Cam Tucker


Welcome Mike Smith to the trade rumor mill


There has already been a couple of big trades involving goaltenders this offseason.

Ben Bishop, a pending unrestricted free agent at the time, was traded to Dallas, and fellow pending UFA Scott Darling was sent to Carolina. Those clubs needed to address their goaltending going into next season, and took the steps to accomplish that with those deals.

Now, Mike Smith‘s name has been added to the trade rumor mill.

“A lot of teams are asking Arizona about Mike Smith,” said Sportsnet’s Nick Kypreos during Game 3. “Mike Smith of course wants to win now. The feeling in Arizona is they might go much younger. Talk is the salary cap might force them to be bottom-feeders, which means they might finally be ready to move Mike Smith.”

Smith turned 35 years old in March. He posted a .914 save percentage this season after facing the sixth highest amount of shots against (1,819) among all NHL goalies. Out of the 10 goalies that faced the most amount of shots, Smith played the second fewest games at 55 — for a young and rebuilding team that finished with the second highest shots-against-per-game rate in the league.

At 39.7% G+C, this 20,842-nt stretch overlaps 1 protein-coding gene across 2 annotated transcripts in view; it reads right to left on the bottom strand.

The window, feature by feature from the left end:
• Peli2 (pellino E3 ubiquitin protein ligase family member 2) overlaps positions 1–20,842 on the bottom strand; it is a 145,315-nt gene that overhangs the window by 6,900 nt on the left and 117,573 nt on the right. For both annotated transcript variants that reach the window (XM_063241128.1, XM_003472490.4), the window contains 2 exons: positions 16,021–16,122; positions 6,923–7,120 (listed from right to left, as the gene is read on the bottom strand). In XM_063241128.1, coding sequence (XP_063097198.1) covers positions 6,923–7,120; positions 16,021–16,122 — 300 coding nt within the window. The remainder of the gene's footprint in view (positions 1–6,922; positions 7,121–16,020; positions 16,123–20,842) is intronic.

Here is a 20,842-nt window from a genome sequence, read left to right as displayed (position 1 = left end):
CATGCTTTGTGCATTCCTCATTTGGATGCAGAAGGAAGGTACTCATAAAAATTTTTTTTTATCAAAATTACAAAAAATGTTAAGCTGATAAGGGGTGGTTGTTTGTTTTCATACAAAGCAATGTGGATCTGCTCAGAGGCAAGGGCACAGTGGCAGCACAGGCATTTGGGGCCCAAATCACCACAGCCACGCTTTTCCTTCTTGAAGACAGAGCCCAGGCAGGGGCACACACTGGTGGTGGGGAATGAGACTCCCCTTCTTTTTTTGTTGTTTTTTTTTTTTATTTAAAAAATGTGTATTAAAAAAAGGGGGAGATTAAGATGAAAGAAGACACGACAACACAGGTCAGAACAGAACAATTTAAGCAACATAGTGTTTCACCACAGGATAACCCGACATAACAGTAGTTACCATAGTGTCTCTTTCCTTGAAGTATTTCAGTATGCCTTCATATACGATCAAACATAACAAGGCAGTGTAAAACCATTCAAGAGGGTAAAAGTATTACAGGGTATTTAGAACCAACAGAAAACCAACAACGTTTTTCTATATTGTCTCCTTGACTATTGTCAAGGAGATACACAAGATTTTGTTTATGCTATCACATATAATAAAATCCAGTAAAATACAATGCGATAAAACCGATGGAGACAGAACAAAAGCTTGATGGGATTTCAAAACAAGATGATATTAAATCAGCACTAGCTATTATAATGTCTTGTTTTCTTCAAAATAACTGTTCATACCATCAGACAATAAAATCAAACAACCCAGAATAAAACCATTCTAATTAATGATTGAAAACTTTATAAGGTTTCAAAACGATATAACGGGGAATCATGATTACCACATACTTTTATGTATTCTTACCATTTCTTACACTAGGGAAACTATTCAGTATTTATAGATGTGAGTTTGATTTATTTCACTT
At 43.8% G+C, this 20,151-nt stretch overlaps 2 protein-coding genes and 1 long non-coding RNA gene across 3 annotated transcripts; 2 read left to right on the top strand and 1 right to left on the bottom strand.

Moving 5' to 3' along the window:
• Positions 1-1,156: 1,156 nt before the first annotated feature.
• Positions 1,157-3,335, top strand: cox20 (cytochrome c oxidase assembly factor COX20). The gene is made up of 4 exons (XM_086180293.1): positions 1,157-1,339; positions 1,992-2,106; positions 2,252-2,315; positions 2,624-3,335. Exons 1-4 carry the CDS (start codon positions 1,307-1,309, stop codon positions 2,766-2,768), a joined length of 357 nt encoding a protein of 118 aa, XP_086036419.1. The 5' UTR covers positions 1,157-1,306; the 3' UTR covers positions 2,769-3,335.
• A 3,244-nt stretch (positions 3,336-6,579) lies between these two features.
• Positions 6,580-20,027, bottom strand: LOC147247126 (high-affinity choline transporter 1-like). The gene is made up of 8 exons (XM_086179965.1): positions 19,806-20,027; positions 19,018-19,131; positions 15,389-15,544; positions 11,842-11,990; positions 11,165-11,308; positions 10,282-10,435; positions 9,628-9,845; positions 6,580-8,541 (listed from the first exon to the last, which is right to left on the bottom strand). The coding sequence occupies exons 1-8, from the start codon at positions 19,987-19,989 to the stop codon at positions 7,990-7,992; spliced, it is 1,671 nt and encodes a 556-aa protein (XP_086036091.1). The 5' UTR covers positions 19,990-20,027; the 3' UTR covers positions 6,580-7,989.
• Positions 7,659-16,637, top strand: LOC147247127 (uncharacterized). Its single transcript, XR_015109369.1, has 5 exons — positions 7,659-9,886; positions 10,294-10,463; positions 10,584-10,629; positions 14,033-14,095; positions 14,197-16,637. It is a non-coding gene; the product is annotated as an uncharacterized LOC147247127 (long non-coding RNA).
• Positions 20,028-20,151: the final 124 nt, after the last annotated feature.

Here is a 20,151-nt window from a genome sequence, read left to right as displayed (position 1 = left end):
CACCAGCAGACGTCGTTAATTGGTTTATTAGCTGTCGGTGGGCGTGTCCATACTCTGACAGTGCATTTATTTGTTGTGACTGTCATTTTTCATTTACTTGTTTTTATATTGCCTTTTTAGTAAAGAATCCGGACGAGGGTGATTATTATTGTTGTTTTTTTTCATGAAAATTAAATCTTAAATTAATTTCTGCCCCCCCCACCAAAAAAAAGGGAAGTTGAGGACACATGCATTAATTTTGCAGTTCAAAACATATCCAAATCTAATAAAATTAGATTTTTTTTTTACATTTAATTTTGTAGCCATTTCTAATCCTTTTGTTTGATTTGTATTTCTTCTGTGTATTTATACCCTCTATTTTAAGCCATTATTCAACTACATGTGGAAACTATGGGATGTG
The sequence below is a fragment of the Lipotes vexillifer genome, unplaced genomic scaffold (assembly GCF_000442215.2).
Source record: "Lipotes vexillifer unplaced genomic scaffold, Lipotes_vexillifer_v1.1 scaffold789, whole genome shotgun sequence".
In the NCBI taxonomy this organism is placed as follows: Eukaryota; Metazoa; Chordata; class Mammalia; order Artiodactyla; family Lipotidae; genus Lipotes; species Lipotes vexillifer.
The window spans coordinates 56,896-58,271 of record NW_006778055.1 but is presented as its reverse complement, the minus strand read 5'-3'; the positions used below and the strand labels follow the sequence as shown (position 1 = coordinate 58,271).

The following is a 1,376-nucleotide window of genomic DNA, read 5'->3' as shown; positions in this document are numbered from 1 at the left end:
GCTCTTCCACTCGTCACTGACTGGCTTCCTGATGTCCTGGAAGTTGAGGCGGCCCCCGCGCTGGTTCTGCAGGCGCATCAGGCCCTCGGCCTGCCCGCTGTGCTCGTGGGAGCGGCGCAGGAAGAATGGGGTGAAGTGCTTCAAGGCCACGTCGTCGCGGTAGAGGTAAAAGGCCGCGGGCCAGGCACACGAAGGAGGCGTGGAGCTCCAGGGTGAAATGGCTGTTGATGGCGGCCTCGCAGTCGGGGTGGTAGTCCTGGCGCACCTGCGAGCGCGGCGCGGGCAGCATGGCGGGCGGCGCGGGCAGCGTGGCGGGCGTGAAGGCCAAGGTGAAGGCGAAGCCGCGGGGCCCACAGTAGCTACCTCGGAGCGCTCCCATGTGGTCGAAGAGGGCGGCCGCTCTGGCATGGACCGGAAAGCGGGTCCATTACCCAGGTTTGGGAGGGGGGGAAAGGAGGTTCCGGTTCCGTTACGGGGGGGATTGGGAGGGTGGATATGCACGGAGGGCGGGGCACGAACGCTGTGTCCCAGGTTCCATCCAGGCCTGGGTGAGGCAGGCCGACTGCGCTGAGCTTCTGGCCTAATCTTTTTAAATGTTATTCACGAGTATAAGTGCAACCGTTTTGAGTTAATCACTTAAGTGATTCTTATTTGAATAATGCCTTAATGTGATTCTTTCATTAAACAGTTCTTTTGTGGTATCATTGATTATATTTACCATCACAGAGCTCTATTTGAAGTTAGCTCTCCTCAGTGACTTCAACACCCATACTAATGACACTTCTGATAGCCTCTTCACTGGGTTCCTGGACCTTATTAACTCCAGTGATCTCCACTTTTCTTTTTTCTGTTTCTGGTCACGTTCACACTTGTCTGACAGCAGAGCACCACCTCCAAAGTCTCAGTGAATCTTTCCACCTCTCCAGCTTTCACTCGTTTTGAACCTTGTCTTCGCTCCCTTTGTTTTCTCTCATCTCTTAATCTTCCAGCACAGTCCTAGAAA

The Coyotes finished 28th in the overall standings.

He’s entering the fifth year of his six-year, $34 million contract that has an annual cap hit of $5.666 million. His current contract also includes a no-trade clause, and he has in the past stated that he’s happy in Arizona.

“Obviously, everyone wants to be in a position to win and get in the playoffs and be a competitive team and that’s no different for me,” said Smith in January. “I think I want to be in a position to have a chance to win before my career’s over, but I feel like this is moving in the right direction. Things can turn around fairly quickly here. I want to be a big part of that.”

Smith has played six seasons for the Coyotes. They last made the playoffs in 2012, prompting Smith in April to voice his frustrations with losing season after losing season in Arizona.

Dino Ciccarelli is pulling for Jake Guentzel to break rookie playoff scoring record


Jake Guentzel is chasing a Stanley Cup. He is also on the brink of history as an NHL rookie in the Stanley Cup playoffs.